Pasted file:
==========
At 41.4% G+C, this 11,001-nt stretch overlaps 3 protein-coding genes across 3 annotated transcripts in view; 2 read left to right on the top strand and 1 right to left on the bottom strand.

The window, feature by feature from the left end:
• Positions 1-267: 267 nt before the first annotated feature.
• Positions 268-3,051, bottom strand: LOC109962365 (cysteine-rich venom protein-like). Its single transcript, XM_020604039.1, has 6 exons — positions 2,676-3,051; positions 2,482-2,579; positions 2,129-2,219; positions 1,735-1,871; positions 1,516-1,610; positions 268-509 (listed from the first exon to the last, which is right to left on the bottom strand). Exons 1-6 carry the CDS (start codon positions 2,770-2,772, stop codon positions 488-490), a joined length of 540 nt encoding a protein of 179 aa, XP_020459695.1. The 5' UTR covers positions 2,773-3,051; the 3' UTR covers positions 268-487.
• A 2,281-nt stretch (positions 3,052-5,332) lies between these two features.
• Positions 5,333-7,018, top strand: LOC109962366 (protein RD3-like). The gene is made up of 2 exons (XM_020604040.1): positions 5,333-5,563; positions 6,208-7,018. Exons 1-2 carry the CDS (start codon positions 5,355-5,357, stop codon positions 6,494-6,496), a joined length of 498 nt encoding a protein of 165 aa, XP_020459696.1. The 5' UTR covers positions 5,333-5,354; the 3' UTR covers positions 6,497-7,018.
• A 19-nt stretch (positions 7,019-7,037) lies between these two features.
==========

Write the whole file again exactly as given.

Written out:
At 41.4% G+C, this 11,001-nt stretch overlaps 3 protein-coding genes across 3 annotated transcripts in view; 2 read left to right on the top strand and 1 right to left on the bottom strand.

The window, feature by feature from the left end:
• Positions 1-267: 267 nt before the first annotated feature.
• Positions 268-3,051, bottom strand: LOC109962365 (cysteine-rich venom protein-like). Its single transcript, XM_020604039.1, has 6 exons — positions 2,676-3,051; positions 2,482-2,579; positions 2,129-2,219; positions 1,735-1,871; positions 1,516-1,610; positions 268-509 (listed from the first exon to the last, which is right to left on the bottom strand). Exons 1-6 carry the CDS (start codon positions 2,770-2,772, stop codon positions 488-490), a joined length of 540 nt encoding a protein of 179 aa, XP_020459695.1. The 5' UTR covers positions 2,773-3,051; the 3' UTR covers positions 268-487.
• A 2,281-nt stretch (positions 3,052-5,332) lies between these two features.
• Positions 5,333-7,018, top strand: LOC109962366 (protein RD3-like). The gene is made up of 2 exons (XM_020604040.1): positions 5,333-5,563; positions 6,208-7,018. Exons 1-2 carry the CDS (start codon positions 5,355-5,357, stop codon positions 6,494-6,496), a joined length of 498 nt encoding a protein of 165 aa, XP_020459696.1. The 5' UTR covers positions 5,333-5,354; the 3' UTR covers positions 6,497-7,018.
• A 19-nt stretch (positions 7,019-7,037) lies between these two features.